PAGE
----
Mason High feeds audience a 'Little Shop of Horrors'
Is nerdy little Seymour’s life finally turning around? Seems like it. He’s getting the girl, the money, the fame, but there’s one little problem. The unidentified plant that has brought him all this happiness is devouring his friends. This is the basic plot in “Little Shop of Horrors” performed by George Mason High School students.
The musical has gone from a smash hit off-Broadway production to feature film starring Rick Moranis and Steve Martin to high schools around the nation. The plot centers around the strange plant buff Seymour (Sam Waters) and his newfound subject Audrey II (Katie Loftur-Thun). Seymour’s popular plant is shooting his self esteem and popularity through the roof. Not to mention his florist shop’s sales have gone up tenfold, which puts a grin on shop owner Mr. Mushnik’s (Tom Shapiro) face. But the question arises: Is all of this too good to be true? Maybe so.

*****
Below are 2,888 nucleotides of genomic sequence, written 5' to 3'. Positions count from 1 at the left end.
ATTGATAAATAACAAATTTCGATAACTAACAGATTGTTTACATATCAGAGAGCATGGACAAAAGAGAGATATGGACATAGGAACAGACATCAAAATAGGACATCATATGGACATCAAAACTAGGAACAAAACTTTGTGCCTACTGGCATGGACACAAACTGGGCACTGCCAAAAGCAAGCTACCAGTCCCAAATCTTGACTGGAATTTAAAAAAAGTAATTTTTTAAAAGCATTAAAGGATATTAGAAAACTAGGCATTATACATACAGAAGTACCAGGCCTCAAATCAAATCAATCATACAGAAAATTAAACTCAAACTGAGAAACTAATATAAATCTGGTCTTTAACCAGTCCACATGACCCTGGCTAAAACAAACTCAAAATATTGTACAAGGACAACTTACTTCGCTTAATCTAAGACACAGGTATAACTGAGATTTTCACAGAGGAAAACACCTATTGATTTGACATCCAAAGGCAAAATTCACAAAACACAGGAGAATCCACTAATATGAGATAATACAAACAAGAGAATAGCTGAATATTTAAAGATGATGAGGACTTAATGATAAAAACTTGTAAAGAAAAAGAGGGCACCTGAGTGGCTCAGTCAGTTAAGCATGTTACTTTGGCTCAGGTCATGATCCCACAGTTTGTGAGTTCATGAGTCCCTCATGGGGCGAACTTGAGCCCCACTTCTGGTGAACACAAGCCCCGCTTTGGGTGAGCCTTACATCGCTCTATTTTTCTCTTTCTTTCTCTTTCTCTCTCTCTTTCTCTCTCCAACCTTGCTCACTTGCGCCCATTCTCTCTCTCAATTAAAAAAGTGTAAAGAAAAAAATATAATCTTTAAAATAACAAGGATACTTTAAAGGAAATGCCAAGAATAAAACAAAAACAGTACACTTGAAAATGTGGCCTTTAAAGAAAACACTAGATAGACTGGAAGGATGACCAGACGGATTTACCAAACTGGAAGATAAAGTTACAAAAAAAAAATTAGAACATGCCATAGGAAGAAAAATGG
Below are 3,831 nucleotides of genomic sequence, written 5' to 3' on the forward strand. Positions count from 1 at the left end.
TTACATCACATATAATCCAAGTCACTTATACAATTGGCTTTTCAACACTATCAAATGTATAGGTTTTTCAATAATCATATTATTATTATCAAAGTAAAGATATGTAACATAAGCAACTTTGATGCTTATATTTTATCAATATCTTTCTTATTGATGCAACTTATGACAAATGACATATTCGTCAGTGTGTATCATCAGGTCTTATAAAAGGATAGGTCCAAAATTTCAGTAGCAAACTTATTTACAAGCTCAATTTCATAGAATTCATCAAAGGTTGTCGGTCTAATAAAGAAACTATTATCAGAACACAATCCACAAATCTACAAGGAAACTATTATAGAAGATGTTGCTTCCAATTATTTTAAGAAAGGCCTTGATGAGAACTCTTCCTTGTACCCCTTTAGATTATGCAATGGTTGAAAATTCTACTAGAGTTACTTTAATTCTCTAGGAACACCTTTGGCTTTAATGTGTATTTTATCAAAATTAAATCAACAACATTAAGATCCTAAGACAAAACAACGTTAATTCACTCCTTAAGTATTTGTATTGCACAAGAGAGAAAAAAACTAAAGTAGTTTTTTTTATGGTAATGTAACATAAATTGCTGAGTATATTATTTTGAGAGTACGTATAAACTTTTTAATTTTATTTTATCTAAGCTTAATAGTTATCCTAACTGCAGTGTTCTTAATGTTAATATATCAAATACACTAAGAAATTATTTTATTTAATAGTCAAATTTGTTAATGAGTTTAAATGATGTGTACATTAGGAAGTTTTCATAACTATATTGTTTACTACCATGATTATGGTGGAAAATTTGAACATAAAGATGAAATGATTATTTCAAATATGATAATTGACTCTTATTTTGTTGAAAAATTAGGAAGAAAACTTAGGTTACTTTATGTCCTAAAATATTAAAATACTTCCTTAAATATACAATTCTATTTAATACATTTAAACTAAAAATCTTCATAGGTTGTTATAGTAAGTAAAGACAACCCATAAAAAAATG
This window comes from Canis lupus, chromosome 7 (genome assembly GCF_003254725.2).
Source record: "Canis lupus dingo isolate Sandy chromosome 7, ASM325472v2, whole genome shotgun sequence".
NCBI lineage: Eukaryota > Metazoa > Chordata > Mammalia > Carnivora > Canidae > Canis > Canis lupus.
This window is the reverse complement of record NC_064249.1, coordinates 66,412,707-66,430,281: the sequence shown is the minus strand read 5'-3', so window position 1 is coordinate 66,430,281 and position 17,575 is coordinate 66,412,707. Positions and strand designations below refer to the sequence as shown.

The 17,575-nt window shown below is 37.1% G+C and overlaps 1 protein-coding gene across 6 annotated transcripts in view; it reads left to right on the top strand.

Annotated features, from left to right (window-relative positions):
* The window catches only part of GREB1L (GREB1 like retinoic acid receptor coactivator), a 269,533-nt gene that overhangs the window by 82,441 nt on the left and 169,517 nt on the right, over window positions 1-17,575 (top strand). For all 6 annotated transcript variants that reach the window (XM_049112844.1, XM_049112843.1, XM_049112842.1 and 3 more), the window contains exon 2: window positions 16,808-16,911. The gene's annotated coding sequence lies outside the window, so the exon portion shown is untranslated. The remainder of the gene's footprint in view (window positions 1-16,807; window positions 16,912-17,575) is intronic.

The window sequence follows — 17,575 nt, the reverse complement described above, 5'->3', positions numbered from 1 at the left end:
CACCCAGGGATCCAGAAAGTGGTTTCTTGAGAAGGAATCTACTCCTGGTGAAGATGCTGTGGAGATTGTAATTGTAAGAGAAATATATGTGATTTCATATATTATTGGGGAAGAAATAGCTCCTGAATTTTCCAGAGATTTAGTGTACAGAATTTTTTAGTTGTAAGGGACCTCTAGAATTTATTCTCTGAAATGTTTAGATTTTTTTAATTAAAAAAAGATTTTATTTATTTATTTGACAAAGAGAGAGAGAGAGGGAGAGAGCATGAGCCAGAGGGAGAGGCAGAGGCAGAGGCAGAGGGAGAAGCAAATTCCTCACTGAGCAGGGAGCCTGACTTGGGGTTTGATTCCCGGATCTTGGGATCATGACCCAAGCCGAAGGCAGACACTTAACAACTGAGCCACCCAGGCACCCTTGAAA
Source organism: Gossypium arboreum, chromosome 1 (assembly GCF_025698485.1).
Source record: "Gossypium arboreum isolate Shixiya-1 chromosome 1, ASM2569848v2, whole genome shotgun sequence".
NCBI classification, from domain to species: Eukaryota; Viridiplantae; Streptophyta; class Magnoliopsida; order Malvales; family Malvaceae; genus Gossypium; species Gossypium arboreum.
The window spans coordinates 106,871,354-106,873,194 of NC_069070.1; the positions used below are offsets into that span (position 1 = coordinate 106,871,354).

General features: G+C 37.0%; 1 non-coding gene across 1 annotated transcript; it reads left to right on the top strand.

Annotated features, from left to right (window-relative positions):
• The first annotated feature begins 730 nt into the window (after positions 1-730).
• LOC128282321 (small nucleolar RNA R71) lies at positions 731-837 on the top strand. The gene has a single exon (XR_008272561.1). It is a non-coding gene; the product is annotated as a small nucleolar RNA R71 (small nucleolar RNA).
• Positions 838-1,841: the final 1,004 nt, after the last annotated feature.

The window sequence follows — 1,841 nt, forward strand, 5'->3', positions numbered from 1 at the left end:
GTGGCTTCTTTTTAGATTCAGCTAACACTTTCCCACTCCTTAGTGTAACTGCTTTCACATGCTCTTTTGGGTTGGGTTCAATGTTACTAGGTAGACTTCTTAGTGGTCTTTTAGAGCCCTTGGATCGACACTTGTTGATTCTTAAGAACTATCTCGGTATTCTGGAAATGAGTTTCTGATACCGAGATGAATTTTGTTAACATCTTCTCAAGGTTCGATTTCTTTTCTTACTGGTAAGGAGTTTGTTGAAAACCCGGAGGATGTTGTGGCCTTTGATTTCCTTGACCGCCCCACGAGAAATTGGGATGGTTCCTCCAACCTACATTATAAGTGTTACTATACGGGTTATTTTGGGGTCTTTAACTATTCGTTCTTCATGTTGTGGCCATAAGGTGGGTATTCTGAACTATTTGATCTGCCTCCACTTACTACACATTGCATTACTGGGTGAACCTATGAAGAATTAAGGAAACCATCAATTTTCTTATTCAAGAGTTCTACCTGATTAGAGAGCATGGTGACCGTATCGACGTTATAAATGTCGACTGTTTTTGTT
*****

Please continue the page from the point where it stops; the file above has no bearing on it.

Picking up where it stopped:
The cast truly appeared to have great camaraderie. Their enthusiasm impacted this performance in a very positive way, and the entire cast seemed to have as much fun as their audience.
Waters provided an admirable performance as Seymour. His character’s innocence was superb and his vocals were excellent. Sarah Johnson’s portrayal of Audrey was splendid, and she never missed a beat with her clueless character and heavy New York accent. Her hopeful outlook on life in her song “Somewhere That’s Green” was excellent. Not only did Waters and Johnson do well individually, but together their on-stage chemistry was superb.
Shapiro, as the grumpy, old shop owner, also gave a choice performance. His dancing and personality really shone in his duet with Seymour, “Mushnik and Son.” The Dentist played by Rand Walter left the audience in awe (or ahhhh!) in his song “Dentist.” Liz Morrison playing (Laronda) and Loftur-Thun playing Audrey II supplied the night with beautiful solos and comical one-liners. Miles Butler moved astonishingly across the stage as Satan watching the story unfold.
At times, some of the actors were inaudible. There appeared to be a shortage of microphones, but they recovered quickly and showed continued. The set gave the appearance of being the middle of an actual skid row street complete with graffiti-covered dumpsters and broken signs.
George Mason High School served its audience an appetizing performance of “Little Shop of Horrors,” while reminding them not to feed the plant or it might feed on you.
Brian Patterson, Posted by Mario Iván Oña
December 16, 2009; 9:10 AM ET
| Tags: Cappies 2009
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